Sunday, September 16, 2012


Ever have one of those days where you just want to be alone and not deal with people? I recently had such a day and opted to retreat to the dark confines of my local AMC movie theater. I had been putting off seeing a movie that I had actually been quiet excited about for some time—Lawless.

The film, which was directed John Hillcoat (The Road, The Proposition) is a blend of blended crime/western drama and is based off the novel The Wettest County in the World, which tells the real-life story of three Bondurant Brothers and their bootlegging business. As IMDb explains: “Set in Depression-era Franklin County, Virginia, a bootlegging gang is threatened by a new deputy and other authorities who want a cut of their profits.”

The subject matter certainly appealed to me, but the solid cast was also a major draw. It’s been a big year for Tom Hardy, who played Bane in The Dark Knight Rises and Tuck in This Means War, and Lawless was his latest outing as he played the rough and tumble Forrest Bondurant; meanwhile, Shia LaBeouf played brother Jack while Jason Clarke tackled Howard. Throw is a supporting cast that included Guy Pearce, Jessica Chastain and Dane DeHaan and Gary Oldman—well, let’s just say it doesn’t get much better than that.

I had high expectations for Lawless, and it put it simply they were not met. The movie just wasn’t put together as well as I thought it would be. The bootlegging story was intriguing, but it was littered with side stories such as Forrest’s romance with Chastain’s Maggie Beauford, and Jack’s with Mia Wasikowska’s Bertha Minnix. Blended in are storylines concerning the bootlegging business, corrupt law enforcement and pressure from the big city players. These storylines weren’t necessarily bad, they were just hard to properly flesh out in the movie’s 116-minute run time. Each trotted along, but none were ever taken to the next level. At times the movie was slow, which is normally a good tactic in building up to something big, but like I said, it never shifted gears to the next level.

As far as the performances, they were the film's strength. I was impressed, as usual, with Hardy, and LaBeouf did a decent job. Clarke was the middle brother and least featured, but he did a good job with his time on screen. With that said, the really impressive performances were the supporting roles, with one exception that I talk about below.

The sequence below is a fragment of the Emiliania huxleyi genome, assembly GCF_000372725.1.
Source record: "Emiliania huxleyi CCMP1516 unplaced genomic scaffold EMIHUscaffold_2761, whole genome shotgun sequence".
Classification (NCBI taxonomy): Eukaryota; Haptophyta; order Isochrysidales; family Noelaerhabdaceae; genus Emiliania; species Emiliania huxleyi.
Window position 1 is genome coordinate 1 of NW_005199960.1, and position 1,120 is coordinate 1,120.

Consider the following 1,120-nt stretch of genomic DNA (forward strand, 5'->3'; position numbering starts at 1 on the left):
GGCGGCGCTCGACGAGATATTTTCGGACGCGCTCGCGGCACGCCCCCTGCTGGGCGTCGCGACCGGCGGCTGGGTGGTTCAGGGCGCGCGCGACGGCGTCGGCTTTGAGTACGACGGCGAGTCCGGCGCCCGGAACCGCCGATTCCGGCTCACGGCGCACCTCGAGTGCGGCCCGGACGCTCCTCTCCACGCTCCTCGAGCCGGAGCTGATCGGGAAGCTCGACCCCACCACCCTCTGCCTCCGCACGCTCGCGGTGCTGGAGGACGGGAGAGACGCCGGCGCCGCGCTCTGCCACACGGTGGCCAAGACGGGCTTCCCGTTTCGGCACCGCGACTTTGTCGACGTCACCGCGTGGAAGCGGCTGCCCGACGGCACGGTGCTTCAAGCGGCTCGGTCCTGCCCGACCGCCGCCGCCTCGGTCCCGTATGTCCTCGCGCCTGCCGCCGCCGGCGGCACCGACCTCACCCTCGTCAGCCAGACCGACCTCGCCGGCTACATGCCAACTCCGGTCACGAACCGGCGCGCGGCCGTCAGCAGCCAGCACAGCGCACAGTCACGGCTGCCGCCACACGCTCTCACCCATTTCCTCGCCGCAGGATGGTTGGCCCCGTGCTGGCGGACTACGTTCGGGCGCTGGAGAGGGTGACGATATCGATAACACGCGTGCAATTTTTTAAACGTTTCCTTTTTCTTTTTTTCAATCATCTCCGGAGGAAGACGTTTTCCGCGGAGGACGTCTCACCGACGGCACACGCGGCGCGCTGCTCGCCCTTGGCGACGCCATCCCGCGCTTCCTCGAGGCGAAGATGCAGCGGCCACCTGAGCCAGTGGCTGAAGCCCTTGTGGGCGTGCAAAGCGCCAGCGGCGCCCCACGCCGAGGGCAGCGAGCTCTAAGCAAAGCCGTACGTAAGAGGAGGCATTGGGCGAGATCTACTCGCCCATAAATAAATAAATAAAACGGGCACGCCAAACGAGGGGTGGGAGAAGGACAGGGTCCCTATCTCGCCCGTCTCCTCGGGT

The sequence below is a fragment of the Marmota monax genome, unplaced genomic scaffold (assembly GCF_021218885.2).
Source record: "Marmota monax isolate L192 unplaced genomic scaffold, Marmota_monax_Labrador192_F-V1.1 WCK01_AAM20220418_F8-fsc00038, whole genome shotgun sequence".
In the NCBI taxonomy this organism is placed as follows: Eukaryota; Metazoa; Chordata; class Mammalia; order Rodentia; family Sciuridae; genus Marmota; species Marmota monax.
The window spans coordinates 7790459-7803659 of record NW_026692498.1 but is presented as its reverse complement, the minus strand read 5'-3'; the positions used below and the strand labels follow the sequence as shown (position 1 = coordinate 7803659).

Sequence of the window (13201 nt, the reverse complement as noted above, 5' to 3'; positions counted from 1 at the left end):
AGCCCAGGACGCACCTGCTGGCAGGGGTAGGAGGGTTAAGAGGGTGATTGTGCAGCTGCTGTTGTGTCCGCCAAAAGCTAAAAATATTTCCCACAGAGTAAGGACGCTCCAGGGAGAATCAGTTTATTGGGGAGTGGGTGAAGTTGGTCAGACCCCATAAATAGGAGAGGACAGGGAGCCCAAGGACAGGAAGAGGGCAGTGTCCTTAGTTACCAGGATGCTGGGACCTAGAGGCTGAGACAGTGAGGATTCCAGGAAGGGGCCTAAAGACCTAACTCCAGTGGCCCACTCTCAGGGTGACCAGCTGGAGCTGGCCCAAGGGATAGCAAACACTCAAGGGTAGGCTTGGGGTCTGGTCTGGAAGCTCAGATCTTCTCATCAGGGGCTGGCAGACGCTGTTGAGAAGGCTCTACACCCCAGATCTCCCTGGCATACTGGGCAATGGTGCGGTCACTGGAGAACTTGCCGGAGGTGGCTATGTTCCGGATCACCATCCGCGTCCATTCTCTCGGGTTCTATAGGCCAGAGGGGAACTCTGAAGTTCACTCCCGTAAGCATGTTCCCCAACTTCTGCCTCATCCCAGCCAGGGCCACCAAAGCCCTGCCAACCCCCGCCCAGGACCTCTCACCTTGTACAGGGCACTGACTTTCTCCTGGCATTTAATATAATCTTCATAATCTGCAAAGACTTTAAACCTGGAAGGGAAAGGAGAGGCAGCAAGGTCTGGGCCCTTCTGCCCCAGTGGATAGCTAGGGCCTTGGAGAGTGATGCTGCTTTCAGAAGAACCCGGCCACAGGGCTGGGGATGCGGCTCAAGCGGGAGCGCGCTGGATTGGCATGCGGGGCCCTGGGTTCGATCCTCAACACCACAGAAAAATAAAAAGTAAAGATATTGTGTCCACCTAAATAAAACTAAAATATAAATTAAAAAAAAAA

Before I get to that, I’m compelled to give credit to a few of the actors. Pearce was superb as corrupt agent Charlie Rakes, who proved a menacing villain. What’s more, he was barely recognizable in character, which I believe is a testament to an actor’s ability. On the same note, DeHann, who I raved about in my review of Chronicle, was great as Cricket Pate. After seeing Lawless, I’m even more convinced that DeHaan has a very bright future in Hollywood as his talent is unsurpassed. The ladies, Chastain and Wasikowska, also did a satisfactory job, and I found the latter’s alabaster-china-doll look very appealing.

The real disappointment in Lawless’ casting was the underutilization of Oldman. He is an actor of the highest order, but his character was only in the film for a few minutes. Hardy and Oldman worked together in The Dark Knight Rises and Tailor, Tinker, Soldier, Spy, and it was almost as if Oldman took the role as a favor—no real commitment, no real development. Very disappointing.

From what I understand, Lawless was shutdown at one point, so production wasn’t exactly smooth, and for me it showed in the final product. The film isn’t terrible, but it didn’t live up to its potential. It’s worth a Netflix/Redbox rental, but I wouldn’t recommend it for theaters. On a side note, if you’re interested in the true story behind the film, I suggest you check out this article in The Daily Beast from one of Jack Bondurant’s grandchildren.

Buddies Forever Movie Club Rating: 55%

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Monday, September 10, 2012

Expendables 2